The novelist and essayist Lynne Sharon Schwartz visited the Writers House recently as a "Writers House Fellow." She read from her 9/11 novel The Writing on the Wall on Monday evening; an mp3 is available, and so is streaming QuickTime video. The next morning she was back, and this time I interviewed her and led a discussion with an audience of about 50 people gathered at the House. This to can be heard and also viewed as video.
During the interview we talked in part about her essay called "Drive, She Said," which is a mostly implicit rejoinder to Robert Creeley's "I Know a Man":
drive, he sd, for
christ's sake, look
out where yr going.
Lynne is somewhat afraid of driving recklessly or fast; her father was the master of the road and she wants his inheritance, but she drives cautiously and slow and cannot get over the fear that a cop will pull her over, ask her to roll down the window and will say, "You're not your father's daughter." She seeks counsel from her therapist, but she neglects to say the most important thing about her driving anxiety--that it's founded entirely on a fear of her father's driving and her incapacity at the thought of being disconnected from him as a timid driver. The therapist preaches the therapeutic gospel of a communalist road, where we share interests even while driving our separate ways. Lynne would like to believe that, but she can't. Nor can she end the essay. She is after all her father's daughter. She's more Creeley-like than not, in the end, because her essay-memoir talks on and on and meanders until finally she's driving the essay forward in the mode of which she thinks she's afraid. To me it constitutes an interesting feminist response to the Creeley of that early Guy Talk/On the Road poem.
"I'm saying that the domain of poetry includes both oral & written forms, that poetry goes back to a pre-literate situation & would survive a post-literate situation, that human speech is a near-endless source of poetic forms, that there has always been more oral than written poetry, & that we can no longer pretend to a knowledge of poetry if we deny its oral dimension."--Jerome Rothenberg, from a dialogue on oral poetry with William Spanos, 1975*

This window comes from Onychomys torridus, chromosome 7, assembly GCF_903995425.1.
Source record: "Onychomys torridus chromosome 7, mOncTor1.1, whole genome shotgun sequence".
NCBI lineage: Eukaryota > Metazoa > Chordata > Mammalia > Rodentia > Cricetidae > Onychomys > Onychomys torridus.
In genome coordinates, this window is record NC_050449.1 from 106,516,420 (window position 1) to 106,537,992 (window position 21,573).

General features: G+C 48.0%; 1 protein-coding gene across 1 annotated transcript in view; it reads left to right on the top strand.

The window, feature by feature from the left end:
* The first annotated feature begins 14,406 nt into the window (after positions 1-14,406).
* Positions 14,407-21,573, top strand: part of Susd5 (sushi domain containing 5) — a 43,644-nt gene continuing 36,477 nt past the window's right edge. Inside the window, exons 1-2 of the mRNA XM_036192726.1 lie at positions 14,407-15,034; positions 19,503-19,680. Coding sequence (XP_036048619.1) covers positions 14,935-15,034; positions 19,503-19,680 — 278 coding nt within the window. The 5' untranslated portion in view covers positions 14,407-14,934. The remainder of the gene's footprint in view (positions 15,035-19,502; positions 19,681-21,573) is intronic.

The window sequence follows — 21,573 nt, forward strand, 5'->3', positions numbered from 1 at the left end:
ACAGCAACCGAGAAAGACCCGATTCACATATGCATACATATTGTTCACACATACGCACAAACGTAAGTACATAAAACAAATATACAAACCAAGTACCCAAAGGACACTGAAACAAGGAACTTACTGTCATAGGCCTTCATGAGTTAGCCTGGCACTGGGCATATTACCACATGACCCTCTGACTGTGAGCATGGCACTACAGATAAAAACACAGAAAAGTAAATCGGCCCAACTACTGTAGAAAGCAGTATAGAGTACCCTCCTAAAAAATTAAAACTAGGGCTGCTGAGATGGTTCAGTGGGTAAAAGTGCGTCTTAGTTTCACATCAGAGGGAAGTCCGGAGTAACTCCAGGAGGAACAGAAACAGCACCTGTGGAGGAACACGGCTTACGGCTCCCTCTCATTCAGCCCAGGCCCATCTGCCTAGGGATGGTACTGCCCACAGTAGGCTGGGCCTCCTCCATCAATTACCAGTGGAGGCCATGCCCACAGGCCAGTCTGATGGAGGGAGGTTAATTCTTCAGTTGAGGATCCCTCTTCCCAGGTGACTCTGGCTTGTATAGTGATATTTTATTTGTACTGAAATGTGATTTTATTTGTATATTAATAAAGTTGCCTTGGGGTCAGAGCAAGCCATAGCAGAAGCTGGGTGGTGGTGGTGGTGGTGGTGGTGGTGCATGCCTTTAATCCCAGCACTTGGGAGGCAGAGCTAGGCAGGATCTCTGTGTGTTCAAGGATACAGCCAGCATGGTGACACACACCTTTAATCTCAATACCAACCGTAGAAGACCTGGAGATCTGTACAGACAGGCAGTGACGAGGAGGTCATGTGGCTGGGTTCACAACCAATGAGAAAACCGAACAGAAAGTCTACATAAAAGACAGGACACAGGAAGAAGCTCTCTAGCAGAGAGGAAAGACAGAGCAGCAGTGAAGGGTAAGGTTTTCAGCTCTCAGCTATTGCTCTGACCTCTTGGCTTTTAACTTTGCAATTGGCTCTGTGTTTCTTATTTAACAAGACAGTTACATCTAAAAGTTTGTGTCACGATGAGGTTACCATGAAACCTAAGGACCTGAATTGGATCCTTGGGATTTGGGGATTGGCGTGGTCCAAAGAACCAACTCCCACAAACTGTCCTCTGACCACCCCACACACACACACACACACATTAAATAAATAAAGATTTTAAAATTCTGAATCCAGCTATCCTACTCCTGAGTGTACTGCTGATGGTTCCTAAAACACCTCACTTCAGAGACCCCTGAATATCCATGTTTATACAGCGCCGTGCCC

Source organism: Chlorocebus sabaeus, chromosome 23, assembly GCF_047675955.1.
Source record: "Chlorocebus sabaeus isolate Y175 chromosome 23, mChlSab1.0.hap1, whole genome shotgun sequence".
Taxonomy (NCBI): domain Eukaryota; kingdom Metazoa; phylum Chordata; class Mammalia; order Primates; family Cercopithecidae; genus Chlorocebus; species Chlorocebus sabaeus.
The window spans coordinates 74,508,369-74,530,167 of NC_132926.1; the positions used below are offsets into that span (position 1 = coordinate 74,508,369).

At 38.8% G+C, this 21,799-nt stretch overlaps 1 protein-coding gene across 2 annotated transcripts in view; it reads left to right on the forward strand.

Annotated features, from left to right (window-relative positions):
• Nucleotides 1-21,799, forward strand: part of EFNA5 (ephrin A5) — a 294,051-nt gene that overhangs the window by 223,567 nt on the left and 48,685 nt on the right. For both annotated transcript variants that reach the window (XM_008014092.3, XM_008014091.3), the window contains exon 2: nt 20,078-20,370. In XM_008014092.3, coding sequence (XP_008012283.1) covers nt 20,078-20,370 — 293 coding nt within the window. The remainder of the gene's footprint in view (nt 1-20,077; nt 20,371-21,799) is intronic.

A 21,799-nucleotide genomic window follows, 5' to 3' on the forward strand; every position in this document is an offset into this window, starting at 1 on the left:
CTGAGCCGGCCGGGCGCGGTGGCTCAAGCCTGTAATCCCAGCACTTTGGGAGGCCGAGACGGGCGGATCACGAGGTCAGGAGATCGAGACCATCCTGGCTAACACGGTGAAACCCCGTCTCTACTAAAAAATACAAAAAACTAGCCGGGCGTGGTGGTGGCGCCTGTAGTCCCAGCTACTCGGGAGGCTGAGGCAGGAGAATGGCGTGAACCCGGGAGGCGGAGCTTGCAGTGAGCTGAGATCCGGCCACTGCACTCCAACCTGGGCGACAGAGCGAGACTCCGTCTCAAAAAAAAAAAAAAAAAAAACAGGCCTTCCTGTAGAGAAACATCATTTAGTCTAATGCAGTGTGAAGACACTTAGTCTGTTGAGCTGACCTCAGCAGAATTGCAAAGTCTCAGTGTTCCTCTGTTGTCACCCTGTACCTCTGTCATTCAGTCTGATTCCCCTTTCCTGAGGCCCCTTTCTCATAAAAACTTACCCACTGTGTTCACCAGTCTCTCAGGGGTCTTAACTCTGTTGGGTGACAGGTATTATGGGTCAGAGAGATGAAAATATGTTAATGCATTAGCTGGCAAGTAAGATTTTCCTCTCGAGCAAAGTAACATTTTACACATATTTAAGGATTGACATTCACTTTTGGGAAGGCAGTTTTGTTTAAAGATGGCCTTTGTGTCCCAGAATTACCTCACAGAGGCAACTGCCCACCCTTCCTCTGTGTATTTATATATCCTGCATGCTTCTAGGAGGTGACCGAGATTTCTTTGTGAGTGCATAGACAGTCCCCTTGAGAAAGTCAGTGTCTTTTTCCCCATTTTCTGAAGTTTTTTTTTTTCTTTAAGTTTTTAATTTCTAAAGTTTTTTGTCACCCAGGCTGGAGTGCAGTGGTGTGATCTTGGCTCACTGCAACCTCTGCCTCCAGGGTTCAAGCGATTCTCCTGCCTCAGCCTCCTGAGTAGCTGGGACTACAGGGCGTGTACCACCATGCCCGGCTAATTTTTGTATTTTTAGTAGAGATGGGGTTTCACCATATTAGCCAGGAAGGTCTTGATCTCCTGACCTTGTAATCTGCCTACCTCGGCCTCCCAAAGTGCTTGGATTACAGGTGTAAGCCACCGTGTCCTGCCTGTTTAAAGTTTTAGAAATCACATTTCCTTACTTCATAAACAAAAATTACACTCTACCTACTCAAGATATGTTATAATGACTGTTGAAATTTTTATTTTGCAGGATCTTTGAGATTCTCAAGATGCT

* in Pre-Faces, p. 11.
I've had a lot to say - too much, for most people, I'm sure - about the cardboard caricaturing of American communist poets, an invention of the 1940s and 1950s after the apparent/alleged dominance of such poets in the 1930s. I don't mean their politics, which often can be aptly caricatured (or at least predicted); I mean their aesthetics.
To take an instance: Collage, one would think, would be anathema to a communist poet at the height of the anti-fascist movement.
Responding to the death of Franklin Roosevelt in the spring of 1945, the communist Aaron Kramer constructed an elegy of words he found in the New York newspapers of April 13th and 14th. The result is a poem that is most certainly not an effort to respond coherently to a major political event - maybe emotionally, but not ideologically. It's not, in my view, a great instance of collage, but it is a newspaper collage and it was published in the American communists' official newspaper. The whole text is available in my modern American poetry site/English 88. Here are a few parts:
QUESTION: What did President Roosevelt mean to you
Place: Times Square...
A black crepe bowknot
either with or without streamers...
They came up out of the subways to put the question...
the flag is flown at half-staff, it was pointed out,
but never with the blue field down,
as that signifies a signal of distress...
Sometimes the magic is not in the looked-at but among the onlookers. As in this 1952 cartoon (published in the Saturday Review of Literature):
There's also here, of course, a related 1950s narrative about the Americanization of the Other, his transformation from status as the Real Thing to that of mere member of the Lonely Crowd craving the domestication of the non-rational. MORE >>>